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December 02, 2008


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New York

What's up, just wanted to say, I liked this blog post. It was helpful. Keep on posting!


I think you have a thorough understanding in this matter. You describe in detail all here.


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I find the Malwarebytes free scanner does a very good job of removing this virus. The tool can be found at www.malwarebytes.org.


The 2008 variant of this was pretty easy to get rid of, the 2009 version was a bit smarter.
there are ways of removing this little nasty but it needs a few tweaks to the windows registry.
the first thing you need to do is run Mbam (mallware bytes anti mallware). if winav 2009 hasnt got too deep into the system then mbam "might" be able to remove it. i did have one system that wouldnt let me install ANYTHING, so installing mbam was not an option. so with a bit of hunting around i found Combofix (http://www.combofix.org/).
a guide on how to use it is here http://www.bleepingcomputer.com/combofix/how-to-use-combofix
just run that and it will do most of the work for you. dont worry about installing the windows RC and be prepared for it to take a while to run\scan. let it do all its things and it will tell you when its done. then afterwards run Mbam again and that should clean up what was left behind (after running combofix you should be able to install apps again).
dont forget to do a disk clean up before you start all the above processes. clean out all temp files (start>run> type %temp% >hit enter) and also clean out the porefetch files (in the windoews DIR, leave the main folder but delete ALL the contents).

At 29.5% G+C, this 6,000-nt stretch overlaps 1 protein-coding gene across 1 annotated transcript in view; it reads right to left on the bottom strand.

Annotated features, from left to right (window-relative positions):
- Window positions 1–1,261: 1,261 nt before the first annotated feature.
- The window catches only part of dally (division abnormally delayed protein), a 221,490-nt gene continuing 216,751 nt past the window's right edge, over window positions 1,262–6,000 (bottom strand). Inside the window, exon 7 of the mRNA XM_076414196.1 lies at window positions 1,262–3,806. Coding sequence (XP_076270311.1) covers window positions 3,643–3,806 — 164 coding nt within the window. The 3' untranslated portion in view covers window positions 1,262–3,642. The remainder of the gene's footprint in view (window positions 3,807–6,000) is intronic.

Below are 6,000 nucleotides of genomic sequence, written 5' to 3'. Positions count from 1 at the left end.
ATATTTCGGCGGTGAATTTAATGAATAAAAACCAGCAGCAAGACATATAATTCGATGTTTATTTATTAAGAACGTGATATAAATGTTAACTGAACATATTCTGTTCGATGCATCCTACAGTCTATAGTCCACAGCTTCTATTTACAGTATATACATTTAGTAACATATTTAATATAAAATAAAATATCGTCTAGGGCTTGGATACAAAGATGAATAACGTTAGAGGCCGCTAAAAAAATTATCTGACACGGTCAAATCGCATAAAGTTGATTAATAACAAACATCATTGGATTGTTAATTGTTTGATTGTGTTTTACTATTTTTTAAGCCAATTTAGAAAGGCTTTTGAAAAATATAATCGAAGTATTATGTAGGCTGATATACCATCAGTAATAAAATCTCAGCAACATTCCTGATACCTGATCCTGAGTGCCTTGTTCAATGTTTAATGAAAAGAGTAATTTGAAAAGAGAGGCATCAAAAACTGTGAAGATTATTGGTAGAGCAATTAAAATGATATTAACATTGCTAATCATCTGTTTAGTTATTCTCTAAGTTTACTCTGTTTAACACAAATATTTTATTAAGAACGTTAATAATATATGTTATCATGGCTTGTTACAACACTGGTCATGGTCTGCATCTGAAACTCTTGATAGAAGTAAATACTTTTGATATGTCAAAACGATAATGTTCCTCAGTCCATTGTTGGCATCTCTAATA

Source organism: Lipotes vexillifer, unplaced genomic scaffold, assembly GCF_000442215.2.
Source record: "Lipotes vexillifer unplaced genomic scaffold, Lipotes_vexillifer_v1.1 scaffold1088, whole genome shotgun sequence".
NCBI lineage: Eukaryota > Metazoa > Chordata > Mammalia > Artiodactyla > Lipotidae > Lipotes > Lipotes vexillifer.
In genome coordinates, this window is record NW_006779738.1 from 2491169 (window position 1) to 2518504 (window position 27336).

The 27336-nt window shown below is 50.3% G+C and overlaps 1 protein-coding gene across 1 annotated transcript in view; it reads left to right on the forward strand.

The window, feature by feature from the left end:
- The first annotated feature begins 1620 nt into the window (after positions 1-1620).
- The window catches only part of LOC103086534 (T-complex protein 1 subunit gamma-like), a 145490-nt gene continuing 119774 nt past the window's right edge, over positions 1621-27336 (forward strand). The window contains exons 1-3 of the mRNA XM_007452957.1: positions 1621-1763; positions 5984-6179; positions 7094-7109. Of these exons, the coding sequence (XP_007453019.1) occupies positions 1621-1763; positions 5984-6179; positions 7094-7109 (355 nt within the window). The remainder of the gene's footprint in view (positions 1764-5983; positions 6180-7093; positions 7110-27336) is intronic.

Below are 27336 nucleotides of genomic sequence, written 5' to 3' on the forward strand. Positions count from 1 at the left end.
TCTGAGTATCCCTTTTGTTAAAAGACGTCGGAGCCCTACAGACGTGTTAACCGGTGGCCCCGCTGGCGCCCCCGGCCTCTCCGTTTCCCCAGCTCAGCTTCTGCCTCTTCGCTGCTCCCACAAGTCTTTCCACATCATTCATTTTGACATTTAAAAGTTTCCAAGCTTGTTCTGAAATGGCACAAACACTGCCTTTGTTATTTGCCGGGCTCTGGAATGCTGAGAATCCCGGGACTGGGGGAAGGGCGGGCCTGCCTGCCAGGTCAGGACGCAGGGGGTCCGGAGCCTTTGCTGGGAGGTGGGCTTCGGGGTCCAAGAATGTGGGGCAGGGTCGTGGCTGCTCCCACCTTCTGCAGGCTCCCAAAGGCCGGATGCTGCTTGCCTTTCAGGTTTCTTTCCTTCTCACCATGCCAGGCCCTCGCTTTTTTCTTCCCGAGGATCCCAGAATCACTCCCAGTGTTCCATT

Guv Singh

We downloaded video codecs and inside the video codecs was the MS 2009 antivirus, its gone into our computer, we realised that it was a rouge program and we tried to remove it by going into 'Remove programs' yet we couldn't find it. Now the computer has frozen and none of the outputs are working. We can start it up, and in the bottom right hand corner there is the emblem of a red shield and a white cross. What free software download can we use to remove the program? and then re-format our computer?



Thank you for your comment. I too have been successful in removing versions of this parasite in a short period of time. Most recently, running system restore has been the trick. The rub though is that there seems to be several versions of this parasite. Some are reasonably well behaved. Some are very destructive - they delete all system restore information, destroy the menu system, and block easy access to system tools. In these cases, I do believe that the proper protocol is to reformat, as the system has been damaged and there is no telling what hooks have been left. In fact, we could argue that the proper protocol in nearly all cases of infection is to reform as we don't really know if the parasite still has hooks into the system even though we can't see it active. Here is where our experience and judgment come into play.


I had a customer with MSAntiSpyware2009.

It only took me an hour to fix.